The Vancouver Canucks fell to Alex Ovechkin and the Washington Capitals on Thursday night, losing their third consecutive home game to fall to 0-2-2 at Rogers Arena this season. Here are 5 Takeaways from Wednesday’s entertaining tilt.
Radim Vrbata, the Canucks’ leading scorer in 2014-15, entered Thursday night’s contest without a point in six games.
Vrbata has bounced all around the Canucks lineup in the early going, but he landed back on Vancouver’s top-line on Thursday night – playing triggerman for the Sedin twins for the first time this season. His impact was felt in a major way.
At 5-on-5 the Sedins and Vrbata managed to control better than 58 per cent of all shot attempts, and recorded 10 of Vancouver’s 25 shots on goal. One of those shots was actually just a fortunate bounce off of Vrbata’s skate, which slipped past Washington Capitals netminder Braden Holtby for the second period game-tying goal.
The goal wasn’t a typical Vrbata tally, but was the sort of greasy goal a snake bit player sometimes needs to get going. And sure enough Vrbata would add a secondary assist just a few minutes later on the power play.
“It wasn’t the prettiest goal I’ve ever scored,” Vrbata told reporters post game, by way of the official Canucks feed, “but I needed it. Too bad it didn’t lead to two points.”
The Canucks and Vrbata will get at least another game as a trio, Canucks head coach Willie Desjardins told reporters after the contest. And they should. When that line was on the ice on Thursday night against the Capitals, the Canucks threatened more consistently than they have in any other game this season.
A disturbing trend
The Canucks are now winless in four tries at Rogers Arena this season, with all four of those losses coming in one-goal games (two of which were decided in extra time).
Vancouver built their success last season on the back of a stellar – and unsustainable – record in close contests, but neither the recent string of one goal losses or the slow start in home games are trends that should really worry Canucks fans at the moment. What should be more concerning is that the Canucks have now dropped three consecutive contests at home as the more rested side – a stretch that includes multiple losses to teams playing the second leg of back-to-back game
It’s still very early in the year, but Vancouver has had a favourable home schedule over the past week and has failed to take advantage.
Miller solid despite muffin
To my eyes it was a pretty sweet goal, but Ryan Miller might want Ovechkin’s game winner back, if for no other reason than that it came off of a one-timer that the Russian super sniper described as “a muffin shot”.
Miller was otherwise excellent in a losing effort on Thursday night though, as he has been all month. The 35-year-old netminder managed to stop 32 of 35 shots against the Capitals and nine of the 11 “high-danger shots” he faced, according to war-on-ice.com. Miller bailed out his defence repeatedly, and probably deserved a better result in the third frame.
Though Miller’s win/loss record dropped below .500 with Thursday night’s loss, he’s managed a .931 save percentage while appearing in every single game the Canucks have played so far. There’s no arguing with that.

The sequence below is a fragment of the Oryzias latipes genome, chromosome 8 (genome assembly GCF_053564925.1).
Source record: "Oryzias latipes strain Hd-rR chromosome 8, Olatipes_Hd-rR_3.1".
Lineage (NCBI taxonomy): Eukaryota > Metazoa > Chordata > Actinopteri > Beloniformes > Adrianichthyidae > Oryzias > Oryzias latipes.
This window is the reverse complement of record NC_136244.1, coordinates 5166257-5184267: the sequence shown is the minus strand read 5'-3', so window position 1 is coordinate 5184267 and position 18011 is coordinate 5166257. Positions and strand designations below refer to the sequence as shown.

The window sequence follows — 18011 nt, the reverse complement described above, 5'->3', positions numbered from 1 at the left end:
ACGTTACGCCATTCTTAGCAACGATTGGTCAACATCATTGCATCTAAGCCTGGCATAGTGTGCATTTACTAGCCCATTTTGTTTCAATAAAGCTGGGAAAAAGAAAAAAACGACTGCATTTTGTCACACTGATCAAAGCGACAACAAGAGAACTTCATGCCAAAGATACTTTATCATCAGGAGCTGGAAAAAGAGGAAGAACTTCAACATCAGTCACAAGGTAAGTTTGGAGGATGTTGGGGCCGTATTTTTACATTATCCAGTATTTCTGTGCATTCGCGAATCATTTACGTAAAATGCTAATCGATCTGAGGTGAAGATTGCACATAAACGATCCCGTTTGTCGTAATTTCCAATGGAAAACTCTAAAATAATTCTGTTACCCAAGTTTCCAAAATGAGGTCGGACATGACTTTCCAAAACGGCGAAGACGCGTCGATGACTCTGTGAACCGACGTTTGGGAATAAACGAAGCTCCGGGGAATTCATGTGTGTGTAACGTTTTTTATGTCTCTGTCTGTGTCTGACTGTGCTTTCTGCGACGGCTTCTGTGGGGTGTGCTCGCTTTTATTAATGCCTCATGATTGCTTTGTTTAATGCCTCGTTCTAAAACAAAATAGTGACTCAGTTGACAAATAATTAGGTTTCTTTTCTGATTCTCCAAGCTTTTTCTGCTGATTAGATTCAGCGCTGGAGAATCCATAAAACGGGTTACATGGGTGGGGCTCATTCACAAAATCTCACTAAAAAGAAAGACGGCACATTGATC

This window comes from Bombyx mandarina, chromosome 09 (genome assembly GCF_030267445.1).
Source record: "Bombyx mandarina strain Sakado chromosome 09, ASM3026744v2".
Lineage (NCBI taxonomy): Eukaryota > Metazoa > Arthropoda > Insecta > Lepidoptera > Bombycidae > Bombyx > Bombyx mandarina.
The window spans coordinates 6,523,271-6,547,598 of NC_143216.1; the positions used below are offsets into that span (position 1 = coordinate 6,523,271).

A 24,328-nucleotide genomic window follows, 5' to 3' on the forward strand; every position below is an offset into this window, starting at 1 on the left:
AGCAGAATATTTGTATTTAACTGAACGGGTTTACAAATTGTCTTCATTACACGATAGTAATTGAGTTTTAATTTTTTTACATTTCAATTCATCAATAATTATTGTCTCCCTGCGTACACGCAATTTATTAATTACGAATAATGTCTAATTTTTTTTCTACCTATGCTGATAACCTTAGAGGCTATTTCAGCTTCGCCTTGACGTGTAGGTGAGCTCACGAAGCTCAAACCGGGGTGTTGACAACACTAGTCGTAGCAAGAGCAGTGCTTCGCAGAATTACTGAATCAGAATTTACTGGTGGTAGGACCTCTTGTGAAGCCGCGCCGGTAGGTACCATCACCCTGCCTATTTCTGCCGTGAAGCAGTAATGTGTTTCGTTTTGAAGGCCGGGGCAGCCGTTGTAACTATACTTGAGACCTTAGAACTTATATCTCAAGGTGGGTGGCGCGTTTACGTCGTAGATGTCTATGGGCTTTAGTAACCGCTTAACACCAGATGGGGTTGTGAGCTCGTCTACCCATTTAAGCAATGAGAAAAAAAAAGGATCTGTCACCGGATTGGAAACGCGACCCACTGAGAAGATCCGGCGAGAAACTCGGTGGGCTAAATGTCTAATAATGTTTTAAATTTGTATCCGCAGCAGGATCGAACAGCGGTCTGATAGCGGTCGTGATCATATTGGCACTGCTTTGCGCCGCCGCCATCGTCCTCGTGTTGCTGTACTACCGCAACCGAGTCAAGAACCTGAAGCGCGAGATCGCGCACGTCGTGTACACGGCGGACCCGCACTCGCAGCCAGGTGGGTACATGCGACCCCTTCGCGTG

When a pair of teenage forwards in Jared McCann and Jake Virtanen won roster spots out of training camp earlier this month, it seemed as if the organization was prepared to usher in a new and more youthful era of Canucks hockey. Development isn’t always linear though, and so far Vancouver’s ambitious youth movement is more limp than canter.
On Thursday night Virtanen played just over two minutes in a tight third-period contest, while Jared McCann logged fewer than 40 seconds in the final frame. 22-year-old Sven Baertschi, meanwhile, played just seven total seconds in the game’s final 20 minutes.
It wasn’t wholly a negative outing for Vancouver’s young players. McCann had his moments and 20-year-old Bo Horvat and 22-year-old Ben Hutton both logged regular shifts on Thursday. Late in the contest both Hutton and Virtanen logged some high-leverage ice time, as Vancouver went in search of an equalizer.
Still, with all three of Virtanen, Baertschi and McCann logging under 10 minutes in the contest, it’s clear that the Canucks’ young guns are still working through some growing pains.
A year ago the Canucks leaned heavily on a four-line approach. 11 different Canucks forwards scored 10 goals or more, and every single Canucks forward who appeared in at least 10 games with the club averaged over 10 minutes of even-strength ice time per game.
It’s a different story this season. Because the club is carrying some younger players who rather obviously haven’t earned the trust of the head coach yet, three Canucks regulars – Virtanen, Baertschi and McCann – are logging fewer than 10 minutes at even strength per contest.
When you’re forced to lean rather heavily on three lines, it can become more difficult to parcel out ice time appropriately. It’s partly why Derek Dorsett logged more ice time in the third period than Daniel Sedin did against the Capitals.
It can also make it more difficult to manage matchups, even when you’ve got last change. Though the Sedin twins and the Canucks’ top defence pair of Alexander Edler and Chris Tanev were brilliant on Thursday, Ovechkin’s game-winning goal was scored against the club’s ostensible third-line of Brandon Prust, Derek Dorsett and Bo Horvat.
The paying customers at Rogers Arena got their money’s worth on Thursday. The Sedin twins were as good as they’ve been all season, and Ovechkin put on a show. Ultimately Washington’s depth held together better than Vancouver’s though, which was the difference.